When I was a little boy I liked to hang out with adults (no responsive psychobabble, please). Among my favorites were Hannah and Isaac Luttan, a childless couple who lived near us in the summers in Bayville, Long Island.

The Luttans had a company in Brooklyn where they developed, manufactured and sold insecticides and pesticides. (Remember when there was manufacturing in Brooklyn?)

The company was called Certox. The name stood for the guaranteed result when its products were used to kill bugs and pests: certain toxicity.

Buoyed by prominent Republican Karl Rove’s lightning bolt in his Wall Street Journal column of February 18 that D.J. Trump would be “wiped out” if he ran for president in 2024, I suggest that D.J. is on the path  to certain toxicity.

Rove to the contrary notwithstanding, the received wisdom from pundit sachems, electeds, and political nochschleppers is that we are in a fight for “control” of the Republican Party between those supporting D.J. and those who do not and that “75%” of republicans support D.J.

It is further suggested by those worthies that Senate minority leader Mitch McConnell is D.J.’s principal opponent in this alleged “fight.”

I think that D.J.’s hold on republicans is based on him and not because of party allegiance. The idea is that D.J. is the party and the party is D.J. (If this has a familiar ring to it, think Germany in the thirties.)

That is not the case with McConnell. He is interested in getting back the Senate in 2022.  While he wants to be majority leader again, it’s not  really personal ambition but rather an institutional aim. To achieve a republican Senate, McConnell has to raise big money from givers who have sworn off support for republicans while D.J. is calling the shots.

McConnell’s attack on Trump after the impeachment trial was all about raising money from big givers.

I don’t know when or how soon, but I think D.J.’s. influence and control will shrivel until they build a fence around him and he is lauded like the last buffalo. “There he is folks, D.J. Give him a hand, he used to be very famous.”

Here are several reasons:

“Tincture of time.” That famous medication exemplifies the fact that most common ailments are self-limiting: they go away after time. Out of power in his Florida redoubt, 86’ed by Twitter and Facebook, just the passage of time will reduce his influence. The flavor does not last.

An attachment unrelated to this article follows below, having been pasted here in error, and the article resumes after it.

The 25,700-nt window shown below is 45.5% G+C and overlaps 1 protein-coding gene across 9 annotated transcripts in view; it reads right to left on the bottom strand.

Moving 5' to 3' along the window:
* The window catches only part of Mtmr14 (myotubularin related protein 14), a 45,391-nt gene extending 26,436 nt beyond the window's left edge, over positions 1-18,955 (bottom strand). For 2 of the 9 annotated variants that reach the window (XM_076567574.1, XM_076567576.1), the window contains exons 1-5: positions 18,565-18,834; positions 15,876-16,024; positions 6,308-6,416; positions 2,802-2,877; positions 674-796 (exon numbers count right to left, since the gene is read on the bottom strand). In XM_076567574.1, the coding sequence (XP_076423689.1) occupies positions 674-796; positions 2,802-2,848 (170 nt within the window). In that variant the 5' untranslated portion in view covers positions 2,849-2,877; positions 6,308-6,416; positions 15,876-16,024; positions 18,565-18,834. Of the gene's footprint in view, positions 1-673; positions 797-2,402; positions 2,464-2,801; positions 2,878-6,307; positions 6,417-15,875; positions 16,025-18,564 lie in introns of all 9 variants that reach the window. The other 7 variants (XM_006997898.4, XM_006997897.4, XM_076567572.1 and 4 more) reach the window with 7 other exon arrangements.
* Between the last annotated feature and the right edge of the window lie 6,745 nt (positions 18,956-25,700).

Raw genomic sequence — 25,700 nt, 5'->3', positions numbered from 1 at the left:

He has big trouble. He is the darling of prosecutors in every state and federal district where he or the vaunted “Trump Organization” ever set foot. The “Organization” is known to be a turkey destined to gobble as the months and years go by even as it is managed by Sons of D.J., noted business geniuses.

His personal liability–criminal and civil–is based on alleged bad behavior in both business and public office and massive debts arising from personal guaranties that D.J.gave to lenders. And, dear reader, you will shortly see those tax returns.

D.J.’s behavior before and during the January 6 attack on the Capitol that Mitch McConnell’s speech after the impeachment acquittal invited law enforcement to examine is the biggest “big trouble” for the former president.

He has a lot of people who do not like him.  Take the charming Lindsey Graham  and the lovable Ted Cruz. Please!

After the attack on the Capitol, Graham , doing a two-step while speaking in the Senate rather than posting himself at a lectern or at his desk, told us he was “through” with D.J. Now, not so much. Reversion is likely.

Cruz wants the “Trump voters” for a possible run in 2024 as though they were fungible like a ton of grain. All the same.  If you think Cruz likes or respects  D.J., I have a bridge to sell you.

You don’t need Maggie Haberman to inform you that positive things said by “supporters” in public office are just so many obsequies to please the don that mask their personal distaste for the man.

When out of power, D.J.’s bad behavior will change alleged “support.”

Public opinion polling is on the way out. How do we actually know what D.J.’s influence is on say, August 1, 2022? In the old days, that would be a poll. After the discrediting of public opinion polling and no replacement (like a Nielsen-type permanent sample) in sight, his influence will be unknown.

Donald Trump, the republican savior, is a mirage. He faces certain toxicity.